Dylan Telerski / 7 Jun 2022 / Retirement News
A Small Business Owner’s Guide to CalSavers
Answering your top questions about California’s retirement savings program vs. alternative plans
In an effort to help Californians save for a financially secure future, the state of California is rolling out an initiative requiring all employers with five or more employees offer some type of retirement plan for their workers.
CalSavers—the state-sponsored plan—offers a basic Roth IRA to help employees building their retirement savings. But with low contribution limits, limited investments, and limited tax advantages, is it the best solution for empowering your team’s financial future?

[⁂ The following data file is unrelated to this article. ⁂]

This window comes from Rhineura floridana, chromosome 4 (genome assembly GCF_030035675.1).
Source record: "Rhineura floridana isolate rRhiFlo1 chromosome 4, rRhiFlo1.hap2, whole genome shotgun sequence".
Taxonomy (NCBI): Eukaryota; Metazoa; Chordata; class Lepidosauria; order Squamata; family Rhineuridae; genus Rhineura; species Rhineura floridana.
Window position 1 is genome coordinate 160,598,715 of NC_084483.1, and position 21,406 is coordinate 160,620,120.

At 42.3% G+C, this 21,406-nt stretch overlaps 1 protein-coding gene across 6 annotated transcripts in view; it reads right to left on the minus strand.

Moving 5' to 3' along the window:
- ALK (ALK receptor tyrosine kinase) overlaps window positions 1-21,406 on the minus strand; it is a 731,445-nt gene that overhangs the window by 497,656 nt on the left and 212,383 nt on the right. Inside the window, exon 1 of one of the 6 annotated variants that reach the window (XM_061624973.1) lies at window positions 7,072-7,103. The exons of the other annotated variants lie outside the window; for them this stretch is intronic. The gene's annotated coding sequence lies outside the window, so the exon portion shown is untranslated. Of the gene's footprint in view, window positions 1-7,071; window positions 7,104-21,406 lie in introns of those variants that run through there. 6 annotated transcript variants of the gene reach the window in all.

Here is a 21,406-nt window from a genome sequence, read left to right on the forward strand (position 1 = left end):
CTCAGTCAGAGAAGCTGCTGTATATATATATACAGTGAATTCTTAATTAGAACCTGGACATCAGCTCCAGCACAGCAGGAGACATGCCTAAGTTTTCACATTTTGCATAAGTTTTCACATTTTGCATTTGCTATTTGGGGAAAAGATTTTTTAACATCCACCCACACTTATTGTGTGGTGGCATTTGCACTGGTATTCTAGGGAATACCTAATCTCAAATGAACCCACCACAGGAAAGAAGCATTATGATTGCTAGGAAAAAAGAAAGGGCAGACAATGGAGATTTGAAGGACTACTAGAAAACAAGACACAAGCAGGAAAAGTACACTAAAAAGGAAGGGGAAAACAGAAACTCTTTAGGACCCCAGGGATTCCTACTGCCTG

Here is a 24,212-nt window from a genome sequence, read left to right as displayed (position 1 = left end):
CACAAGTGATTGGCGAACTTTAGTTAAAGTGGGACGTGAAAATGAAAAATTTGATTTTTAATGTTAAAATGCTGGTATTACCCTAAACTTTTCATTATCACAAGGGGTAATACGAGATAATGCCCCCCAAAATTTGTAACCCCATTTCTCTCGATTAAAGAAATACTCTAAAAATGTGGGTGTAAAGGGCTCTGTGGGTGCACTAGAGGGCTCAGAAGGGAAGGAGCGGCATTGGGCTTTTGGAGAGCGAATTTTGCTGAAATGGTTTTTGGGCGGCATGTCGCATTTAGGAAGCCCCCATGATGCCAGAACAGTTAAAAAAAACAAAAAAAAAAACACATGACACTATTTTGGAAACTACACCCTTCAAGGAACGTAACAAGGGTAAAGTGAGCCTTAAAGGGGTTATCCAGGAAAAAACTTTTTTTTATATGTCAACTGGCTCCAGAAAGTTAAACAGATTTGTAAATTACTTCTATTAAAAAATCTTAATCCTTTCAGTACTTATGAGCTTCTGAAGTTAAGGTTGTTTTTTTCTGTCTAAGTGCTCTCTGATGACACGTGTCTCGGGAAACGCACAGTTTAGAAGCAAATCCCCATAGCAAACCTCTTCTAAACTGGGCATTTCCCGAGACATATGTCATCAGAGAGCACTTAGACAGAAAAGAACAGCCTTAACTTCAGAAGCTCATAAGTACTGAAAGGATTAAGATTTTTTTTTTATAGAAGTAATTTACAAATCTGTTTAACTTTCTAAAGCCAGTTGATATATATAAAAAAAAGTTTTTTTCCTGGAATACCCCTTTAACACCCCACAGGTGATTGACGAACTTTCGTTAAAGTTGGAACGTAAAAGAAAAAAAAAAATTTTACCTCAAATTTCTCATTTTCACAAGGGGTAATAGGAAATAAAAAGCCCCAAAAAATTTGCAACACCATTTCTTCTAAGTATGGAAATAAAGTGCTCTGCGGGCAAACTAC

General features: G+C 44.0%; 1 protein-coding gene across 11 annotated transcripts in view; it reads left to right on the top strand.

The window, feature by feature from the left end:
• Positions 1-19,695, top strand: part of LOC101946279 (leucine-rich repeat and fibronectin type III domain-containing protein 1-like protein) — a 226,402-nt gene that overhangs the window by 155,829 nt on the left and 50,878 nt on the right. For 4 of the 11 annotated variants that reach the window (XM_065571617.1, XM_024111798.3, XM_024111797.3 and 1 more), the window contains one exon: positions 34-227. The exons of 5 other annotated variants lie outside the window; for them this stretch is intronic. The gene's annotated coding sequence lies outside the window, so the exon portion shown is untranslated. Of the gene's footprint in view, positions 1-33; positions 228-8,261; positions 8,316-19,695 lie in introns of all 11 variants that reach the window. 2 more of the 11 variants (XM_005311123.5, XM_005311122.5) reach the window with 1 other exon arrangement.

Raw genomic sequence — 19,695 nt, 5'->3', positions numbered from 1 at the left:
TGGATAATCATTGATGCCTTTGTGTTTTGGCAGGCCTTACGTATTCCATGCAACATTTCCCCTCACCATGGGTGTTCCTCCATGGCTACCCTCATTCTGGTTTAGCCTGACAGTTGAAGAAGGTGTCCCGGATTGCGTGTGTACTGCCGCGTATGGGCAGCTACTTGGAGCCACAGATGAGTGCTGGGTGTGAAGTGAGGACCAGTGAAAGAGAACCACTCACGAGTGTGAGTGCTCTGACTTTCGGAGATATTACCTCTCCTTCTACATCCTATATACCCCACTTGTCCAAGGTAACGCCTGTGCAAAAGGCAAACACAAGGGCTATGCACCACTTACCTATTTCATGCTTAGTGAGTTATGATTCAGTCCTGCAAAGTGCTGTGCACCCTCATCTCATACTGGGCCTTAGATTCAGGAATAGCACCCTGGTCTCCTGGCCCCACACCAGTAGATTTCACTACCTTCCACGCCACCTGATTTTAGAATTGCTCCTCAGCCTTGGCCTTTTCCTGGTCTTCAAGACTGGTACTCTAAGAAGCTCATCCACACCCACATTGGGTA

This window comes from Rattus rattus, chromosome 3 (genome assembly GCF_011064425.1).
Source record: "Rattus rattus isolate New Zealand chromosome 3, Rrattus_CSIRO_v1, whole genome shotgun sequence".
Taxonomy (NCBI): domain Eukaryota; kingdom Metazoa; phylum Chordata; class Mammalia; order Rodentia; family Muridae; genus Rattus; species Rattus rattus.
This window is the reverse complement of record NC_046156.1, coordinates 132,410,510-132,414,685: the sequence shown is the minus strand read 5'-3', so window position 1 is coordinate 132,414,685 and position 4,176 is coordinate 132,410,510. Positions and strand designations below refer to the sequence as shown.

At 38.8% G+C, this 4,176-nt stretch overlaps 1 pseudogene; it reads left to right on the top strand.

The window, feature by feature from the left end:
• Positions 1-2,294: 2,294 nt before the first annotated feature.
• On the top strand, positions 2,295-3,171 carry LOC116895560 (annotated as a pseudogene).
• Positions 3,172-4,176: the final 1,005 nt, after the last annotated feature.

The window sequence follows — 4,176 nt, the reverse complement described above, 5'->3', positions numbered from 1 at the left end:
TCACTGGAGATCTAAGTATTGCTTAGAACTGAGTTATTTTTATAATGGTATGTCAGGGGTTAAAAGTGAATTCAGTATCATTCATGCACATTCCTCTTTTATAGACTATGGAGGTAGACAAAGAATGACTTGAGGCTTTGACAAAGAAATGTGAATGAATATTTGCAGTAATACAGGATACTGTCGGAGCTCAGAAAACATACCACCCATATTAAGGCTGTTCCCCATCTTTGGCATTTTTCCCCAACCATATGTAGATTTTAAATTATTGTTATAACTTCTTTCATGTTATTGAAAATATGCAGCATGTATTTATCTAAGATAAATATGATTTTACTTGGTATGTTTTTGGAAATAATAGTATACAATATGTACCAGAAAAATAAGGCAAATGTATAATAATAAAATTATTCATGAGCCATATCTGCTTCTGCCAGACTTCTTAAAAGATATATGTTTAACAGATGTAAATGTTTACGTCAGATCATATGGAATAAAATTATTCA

At Ubiquity Retirement + Savings, we’ve been helping small businesses and their employees grow their nest eggs for over two decades with affordable, customized 401(k) solutions. While we believe the state’s program is an important step toward ending the looming retirement crisis in California, a 401(k) might be better alternative for your small business and your employees’ futures.
How much will you pay for 401(k)? Get an instant quote.
(just me/or my business partner/spouse)
Or schedule a free consultation with a retirement specialist.
Why is the state of California offering a retirement plan?
55 million American workers—more than 40% of full-time private-sector employees—don’t have access to a workplace retirement savings plan.
Why is this such problem?
As very few employers offer pensions and Social Security is drying up —with funds expected to be depleted as soon as 2035, it’s more responsibility is for saving falls more on the individual than ever before.